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And the widow's sob and the orphan's | Now changed the scene and changed the wail jarred through the joyous air; How could the light wind o'er the sea, blow on so fresh and fair? How could the gay waves laugh and leap, landward o'er sand and stone, While he, who knew and loved them all lay lapped in clay alone?
But for long, when to the beetling heights
When gear is sorted, and sails are set,
A kindly sigh, and a hearty word, they
ON RECROSSING THE ROCKY MOUN-
LONG years ago I wandered here,
A score of horsemen here we rode,
These scenes in glowing colors drest,
The whispering woods and fragrant breeze
And glistening crag in sunlit sky,
My path was o'er the prairie wide,
The rose that waved in morning air,
That here once looked on glowing skies,
These riven trees, this wind-swept plain
The rocks rise black from storm-packed
All checked the river's pleasant flow,
The buoyant hopes and busy life
The world's rude contact killed the rose,
Backward, amidst the twilight glow
But here thick clouds the mountains hide,
And rising gusts, and darkening sky,
WE left the city, street and square,
And turned us toward the suburb,
Full from the east-the fresh wind blew.
One cloud stood overhead the sun, ——
A glorious trail of dome and spire, The last star flickered, and was gone;
The first lark led the matin choir.
MARY N. PRESCOTT.
The sea has been friend, and fire, and bread;
Put me, where it will tell of me, lying
How It called, and I rose and went.
- ARTHUR O'SHAUGHNESSY.
MARY N. PRESCOTT.
SWEET Wind, fair wind, where have you been? "I've been sweeping the cobwebs out of the sky; I've been grinding a grist in the mill hard by; I've been laughing at work while others sigh;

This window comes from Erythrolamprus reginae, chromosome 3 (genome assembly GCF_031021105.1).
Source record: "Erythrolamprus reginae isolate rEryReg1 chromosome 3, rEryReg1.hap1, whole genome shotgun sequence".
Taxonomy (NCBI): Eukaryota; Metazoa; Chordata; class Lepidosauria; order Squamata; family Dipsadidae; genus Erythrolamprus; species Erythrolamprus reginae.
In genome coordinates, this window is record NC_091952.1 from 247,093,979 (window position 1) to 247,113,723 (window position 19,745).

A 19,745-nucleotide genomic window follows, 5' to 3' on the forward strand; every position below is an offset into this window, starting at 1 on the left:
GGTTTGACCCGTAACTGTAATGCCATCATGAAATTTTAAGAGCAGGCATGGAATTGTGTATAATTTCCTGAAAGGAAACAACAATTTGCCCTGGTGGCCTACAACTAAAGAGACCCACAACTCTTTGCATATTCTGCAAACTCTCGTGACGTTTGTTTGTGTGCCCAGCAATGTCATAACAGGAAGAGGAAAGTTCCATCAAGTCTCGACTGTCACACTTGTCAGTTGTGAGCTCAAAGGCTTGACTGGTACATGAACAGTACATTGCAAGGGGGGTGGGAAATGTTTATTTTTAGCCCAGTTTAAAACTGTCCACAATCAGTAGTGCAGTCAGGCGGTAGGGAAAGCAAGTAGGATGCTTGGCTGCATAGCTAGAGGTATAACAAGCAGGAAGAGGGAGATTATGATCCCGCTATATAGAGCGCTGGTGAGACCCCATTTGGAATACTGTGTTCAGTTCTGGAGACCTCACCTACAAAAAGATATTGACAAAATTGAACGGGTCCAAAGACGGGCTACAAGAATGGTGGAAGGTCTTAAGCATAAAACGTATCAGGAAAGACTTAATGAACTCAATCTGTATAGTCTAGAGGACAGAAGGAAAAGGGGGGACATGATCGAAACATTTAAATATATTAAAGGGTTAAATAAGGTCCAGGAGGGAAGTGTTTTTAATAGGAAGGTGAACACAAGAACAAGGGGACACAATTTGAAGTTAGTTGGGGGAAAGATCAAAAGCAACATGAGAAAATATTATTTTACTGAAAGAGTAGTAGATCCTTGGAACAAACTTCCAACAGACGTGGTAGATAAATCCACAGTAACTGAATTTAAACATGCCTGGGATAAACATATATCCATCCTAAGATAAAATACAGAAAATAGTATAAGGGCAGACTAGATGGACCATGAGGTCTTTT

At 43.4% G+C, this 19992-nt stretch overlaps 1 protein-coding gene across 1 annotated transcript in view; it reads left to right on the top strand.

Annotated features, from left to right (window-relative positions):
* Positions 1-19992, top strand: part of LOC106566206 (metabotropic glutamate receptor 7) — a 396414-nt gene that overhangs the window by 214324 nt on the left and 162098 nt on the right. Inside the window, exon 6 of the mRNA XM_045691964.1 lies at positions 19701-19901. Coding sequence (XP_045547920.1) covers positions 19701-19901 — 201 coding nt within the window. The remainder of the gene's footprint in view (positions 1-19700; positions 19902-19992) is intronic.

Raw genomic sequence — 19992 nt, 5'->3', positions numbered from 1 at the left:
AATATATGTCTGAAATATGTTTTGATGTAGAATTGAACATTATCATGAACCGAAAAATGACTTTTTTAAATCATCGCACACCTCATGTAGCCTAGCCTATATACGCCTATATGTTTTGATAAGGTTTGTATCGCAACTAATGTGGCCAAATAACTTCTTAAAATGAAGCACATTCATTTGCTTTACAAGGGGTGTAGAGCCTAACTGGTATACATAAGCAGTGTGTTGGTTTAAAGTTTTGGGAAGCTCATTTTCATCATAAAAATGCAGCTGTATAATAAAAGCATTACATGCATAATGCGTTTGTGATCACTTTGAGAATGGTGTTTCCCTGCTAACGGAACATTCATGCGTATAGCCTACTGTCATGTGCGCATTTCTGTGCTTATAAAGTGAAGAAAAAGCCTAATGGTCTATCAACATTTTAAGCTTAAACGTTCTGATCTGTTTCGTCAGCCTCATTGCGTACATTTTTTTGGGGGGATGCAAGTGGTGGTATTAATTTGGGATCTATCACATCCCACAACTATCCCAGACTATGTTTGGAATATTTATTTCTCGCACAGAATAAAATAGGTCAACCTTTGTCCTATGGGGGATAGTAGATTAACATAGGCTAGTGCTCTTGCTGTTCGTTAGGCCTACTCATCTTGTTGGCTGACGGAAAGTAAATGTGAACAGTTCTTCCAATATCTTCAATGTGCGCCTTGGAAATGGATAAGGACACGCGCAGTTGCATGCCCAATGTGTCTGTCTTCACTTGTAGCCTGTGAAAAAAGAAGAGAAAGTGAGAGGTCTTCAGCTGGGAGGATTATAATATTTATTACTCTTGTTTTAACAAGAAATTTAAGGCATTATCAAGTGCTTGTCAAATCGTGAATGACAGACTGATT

Let those laugh who win!"
Sweet rain, soft rain, what are you doing? "I'm urging the corn to fill out its cells; I'm helping the lily to fashion its bells; I'm swelling the torrent and brimming the wells;
Is that worth pursuing?"
Redbreast, red breast, what have you done? "I've been watching the nest where my fledgelings lie; I've sung them to sleep with a lullaby; By and by I shall teach them to fly, Up and away, every one!" Honey-bee, honey-bee, where are you going?
"To fill my basket with precious pelf; To toil for my neighbor as well as myself; To find out the sweetest flower that grows, Be it a thistle or be it a rose, —
A secret worth the knowing!"
Each content with the work to be done,
Wind and rain fulfilling His word! Tell me, was ever a legend heard Where the wind, commanded to blow, deferred; Or the rain, that was bidden to fall, demurred?
"And yet for days it seems my heart shall | That while they nobly held it as each blossom never more,
And the burden of my loneliness lies on
man can do and bear, It did not wholly fall my side as though
no man were there.
me very sore:
Therefore, O hewer of the stones that
With hopes, their bright reflections. Rush to my troubled heart at thought of thee,
My own illustrious, injured Italy.
Dear queen of snowy mountains,
To praise it right, thine own sweet tones would fail;
Hail to thee! hail!
How rich art thou in lakes to poet dear,
And those broad pines amid the sunniest glade
So reigning through the year,
Glittering and circling! but I may not
On gifts, which, decking thee too
Allured the spoiler. Let me fix my ken
On history's pillars towering gloriously,
In spite of chance,
And worser ignorance,
If men be ruled by Duty's firm decree,
What art thou now? Alas! Alas!
That chord again, again that note of glee,-
That so divine, so beautiful a Maid
Italy! O Italy! the very sound it charm-
To speak of death?
The fool alone and unbeliever weepeth.
High thought of self-devotions,
At the end of her correction,